Science, TV

Wonders of the Solar System

Brain watching a solar eclipse

The big BBC science series on at the moment is “Wonders of the Solar System“, presented by Brian Cox. It’s a series of 5 hour-long documentaries, focusing on the Solar System and Earth’s place in it.

I’ve been disappointed with Horizon recently – I think it’s intent on dramatising science and stirring up false controversy whilst deliberately trying to confuse viewers – and it’s a relief to finally have some documentaries done properly. As long as Brian’s Mancunian accent and perma-smile don’t put you off, you’re in for a treat: it’s simple (whilst remaining interesting) and clear, and it features some absolutely beautiful imagery of the Earth, the Solar System, and the surrounding stars in the Milky Way. ((Much of it is well explained by the program, there’s not much gratuitous beauty.))

Wonders occasionally reminds me of Carl Sagan‘s epic series “Cosmos: A Personal Voyage” ((I actually think Wonders has one or two deliberate homages to the music of Cosmos.)). It wouldn’t be fair to compare the two (Wonders is only about the Solar System, whereas Cosmos is about everything ((Hence the title.))) but I feel they both achieve something which many other documentaries don’t: inspiration. I think that’s the most important aspect of a documentary, especially for the children who are watching.

Each of the episodes has a particular and mostly separate focus, hinted at by the titles:

  1. Empire of the Sun
  2. Order Out of Chaos
  3. The Thin Blue Line
  4. Dead or Alive
  5. Aliens

Empire of the Sun

The spectacular Aurora Borealis appear over the Norwegian  countryside

Of all the objects in the Solar System, and perhaps the Universe, I am awed most by the Sun. Only by the Sun’s energy were we born and do we continue to survive. Its power is incomprehensible: we can feel the warmth on our skin, 150 million kilometers away.

Above is a picture from the episode ((All of these pictures have been taken from the BBC’s website. I hope they don’t mind.)), showing the Aurora Borealis: bits of Sun raining down along the Earth’s magnetic field lines. The episode also features an eclipse: in my opinion, the most awesome sight there is. I witnessed a partial solar eclipse in August 1999. I’ll never forget that image of the nearly-concealed Sun which I saw through a stack of old sunglasses.

This episode was a great start to the series.

A lagoon chocked by icebergs in Iceland

In the second episode, Brian explains how the laws of physics are the same all across the universe, so phenomena on Earth also occurs on other planets: crater, storms, tornadoes, ice. He even went storm chasing, but unfortunately he didn’t catch anything: it’s a good job they had some stock footage lined up instead.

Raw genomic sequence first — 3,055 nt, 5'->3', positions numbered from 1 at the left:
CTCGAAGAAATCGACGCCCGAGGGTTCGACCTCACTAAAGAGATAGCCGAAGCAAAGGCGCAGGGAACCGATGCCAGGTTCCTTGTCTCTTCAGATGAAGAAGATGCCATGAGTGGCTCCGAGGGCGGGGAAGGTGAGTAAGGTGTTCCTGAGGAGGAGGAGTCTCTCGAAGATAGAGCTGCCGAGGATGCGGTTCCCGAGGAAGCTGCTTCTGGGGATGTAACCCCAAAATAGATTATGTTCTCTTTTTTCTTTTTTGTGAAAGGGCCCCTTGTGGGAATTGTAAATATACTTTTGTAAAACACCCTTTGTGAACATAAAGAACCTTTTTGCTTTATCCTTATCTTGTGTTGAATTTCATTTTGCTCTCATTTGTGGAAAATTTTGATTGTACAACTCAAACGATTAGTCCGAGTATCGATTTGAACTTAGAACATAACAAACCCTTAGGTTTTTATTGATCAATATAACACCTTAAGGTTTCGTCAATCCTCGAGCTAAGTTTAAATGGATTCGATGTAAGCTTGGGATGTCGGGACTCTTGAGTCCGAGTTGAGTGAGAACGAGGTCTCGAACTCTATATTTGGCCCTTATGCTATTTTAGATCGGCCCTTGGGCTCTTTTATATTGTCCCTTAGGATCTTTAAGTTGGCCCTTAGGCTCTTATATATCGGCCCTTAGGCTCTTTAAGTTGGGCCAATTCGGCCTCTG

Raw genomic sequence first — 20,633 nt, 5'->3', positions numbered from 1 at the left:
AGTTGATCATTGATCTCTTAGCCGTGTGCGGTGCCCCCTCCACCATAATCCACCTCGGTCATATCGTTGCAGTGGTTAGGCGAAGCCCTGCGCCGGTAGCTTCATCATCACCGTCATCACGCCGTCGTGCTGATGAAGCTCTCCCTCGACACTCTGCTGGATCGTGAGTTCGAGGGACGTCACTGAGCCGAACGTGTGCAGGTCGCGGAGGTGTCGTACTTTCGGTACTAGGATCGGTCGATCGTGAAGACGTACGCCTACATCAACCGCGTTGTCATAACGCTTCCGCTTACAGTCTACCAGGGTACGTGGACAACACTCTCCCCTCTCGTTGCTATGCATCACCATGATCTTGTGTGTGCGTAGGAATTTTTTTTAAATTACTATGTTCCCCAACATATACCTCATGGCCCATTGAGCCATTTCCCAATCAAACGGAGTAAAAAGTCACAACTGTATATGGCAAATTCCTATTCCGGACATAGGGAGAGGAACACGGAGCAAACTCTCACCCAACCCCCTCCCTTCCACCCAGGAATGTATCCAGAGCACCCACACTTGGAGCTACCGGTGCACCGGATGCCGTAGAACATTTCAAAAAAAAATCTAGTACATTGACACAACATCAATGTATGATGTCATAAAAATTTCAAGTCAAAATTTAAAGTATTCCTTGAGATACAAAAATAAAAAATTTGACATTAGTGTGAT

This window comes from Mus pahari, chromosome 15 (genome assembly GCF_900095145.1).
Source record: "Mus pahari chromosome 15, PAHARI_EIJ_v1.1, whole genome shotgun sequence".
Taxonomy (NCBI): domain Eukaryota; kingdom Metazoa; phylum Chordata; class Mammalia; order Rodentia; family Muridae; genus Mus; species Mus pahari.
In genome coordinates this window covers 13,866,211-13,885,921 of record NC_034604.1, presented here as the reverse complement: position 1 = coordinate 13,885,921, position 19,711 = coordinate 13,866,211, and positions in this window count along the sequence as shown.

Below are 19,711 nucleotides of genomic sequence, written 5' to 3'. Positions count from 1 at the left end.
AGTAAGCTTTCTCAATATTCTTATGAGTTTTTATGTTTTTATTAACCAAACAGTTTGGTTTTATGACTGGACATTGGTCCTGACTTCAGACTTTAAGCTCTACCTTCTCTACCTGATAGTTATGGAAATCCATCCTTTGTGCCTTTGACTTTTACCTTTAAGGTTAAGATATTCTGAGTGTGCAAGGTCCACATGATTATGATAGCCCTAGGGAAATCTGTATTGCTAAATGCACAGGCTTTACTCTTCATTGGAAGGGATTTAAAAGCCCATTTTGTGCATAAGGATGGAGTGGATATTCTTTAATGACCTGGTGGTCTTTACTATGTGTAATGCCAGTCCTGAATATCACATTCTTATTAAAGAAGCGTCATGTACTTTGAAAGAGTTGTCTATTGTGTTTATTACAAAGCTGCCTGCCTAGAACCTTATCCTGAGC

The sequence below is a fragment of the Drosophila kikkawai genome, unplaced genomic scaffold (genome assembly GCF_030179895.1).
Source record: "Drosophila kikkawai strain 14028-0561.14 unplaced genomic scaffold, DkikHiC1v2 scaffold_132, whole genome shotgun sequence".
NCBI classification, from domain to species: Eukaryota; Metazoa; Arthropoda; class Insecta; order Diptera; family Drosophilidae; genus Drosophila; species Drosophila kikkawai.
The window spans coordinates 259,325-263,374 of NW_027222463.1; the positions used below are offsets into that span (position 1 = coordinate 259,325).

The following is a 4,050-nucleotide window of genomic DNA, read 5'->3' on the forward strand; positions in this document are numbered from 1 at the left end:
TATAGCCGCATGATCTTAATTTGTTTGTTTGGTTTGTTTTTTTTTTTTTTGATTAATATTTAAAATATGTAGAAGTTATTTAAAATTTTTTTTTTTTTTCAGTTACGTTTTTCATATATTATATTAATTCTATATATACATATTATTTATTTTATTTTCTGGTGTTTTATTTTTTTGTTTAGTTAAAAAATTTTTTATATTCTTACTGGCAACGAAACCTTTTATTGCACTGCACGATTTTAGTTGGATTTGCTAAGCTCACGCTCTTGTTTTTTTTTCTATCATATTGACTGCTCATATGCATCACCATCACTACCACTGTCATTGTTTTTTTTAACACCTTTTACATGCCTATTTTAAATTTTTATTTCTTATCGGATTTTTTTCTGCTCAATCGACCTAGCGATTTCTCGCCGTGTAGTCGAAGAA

I so want to see a tornado some day.

Brian Cox sitting in a Lightening Jet preparing to fly 18KM above the surface of the earth.

The third episode is about Earth’s atmosphere. I’ve known about this one for a long time, because I follow Brian on Twitter and he was very excited during filming. In it, he flies in an English Electric Lightning to the edge of space. Although Brian seems to be in love with the aeroplane, it’s true: it’s a magnificent piece of engineering ((The plane that he flew in was destroyed shortly afterwards in a crash. You got lucky there mate.)).

The ending also particularly stood out: it’s about one of Saturn’s moons, Titan ((Brian always said Saturn with emphasis on the “ur”, as if he’s saying “sah-turrrn” and I’ve never heard it pronounced like that before. I pronounce it with emphasis on the first syllable: “sah-tun”. Is there a right way and a wrong way?)). A world like our own in some ways, with lakes and clouds and rain. But the lakes are of liquid methane, and the rain falls in huge drops at the speed of snowflakes, and the temperature is hundreds of degrees cooler than on Earth.

It’s amazing that we know all this.

Brian Cox stands on the rim of the Erte Ale lava lake in Ethiopia

The fourth episode, which I watched this afternoon, is about why the Earth is a living planet, and the rest of the Solar System is dead. The answer is mainly due to our size and distance from the Sun, as well as the effect of Jupiter’s gravity on nearby asteroids. It’s all information that I was familiar with, but the presentation was fresh and I didn’t get bored. Quite the opposite, actually, and I thought that the view from up Mauna Kea of the rolling clouds at sunset was just beautiful. Extraordinary. That’s another place I’d like to visit.

The final episode, Aliens, airs on Sunday. I hope Brian can full convey his wonder at the possibility – probability! – of the existence of extra-terrestrial life. I look forward to it.

With the high quality of the series, and assuming it has been a success, I’m sure Brian will be back for another BBC documentary series. I hope so.

UPDATE: Aliens was pretty good too, the main ‘Wonder’ being about Europa, with its huge sub-surface water oceans being possible havens for life. Brian will be making a follow-up series with the same team, called “Universal” “Wonders of the Universe” for broadcast next year.

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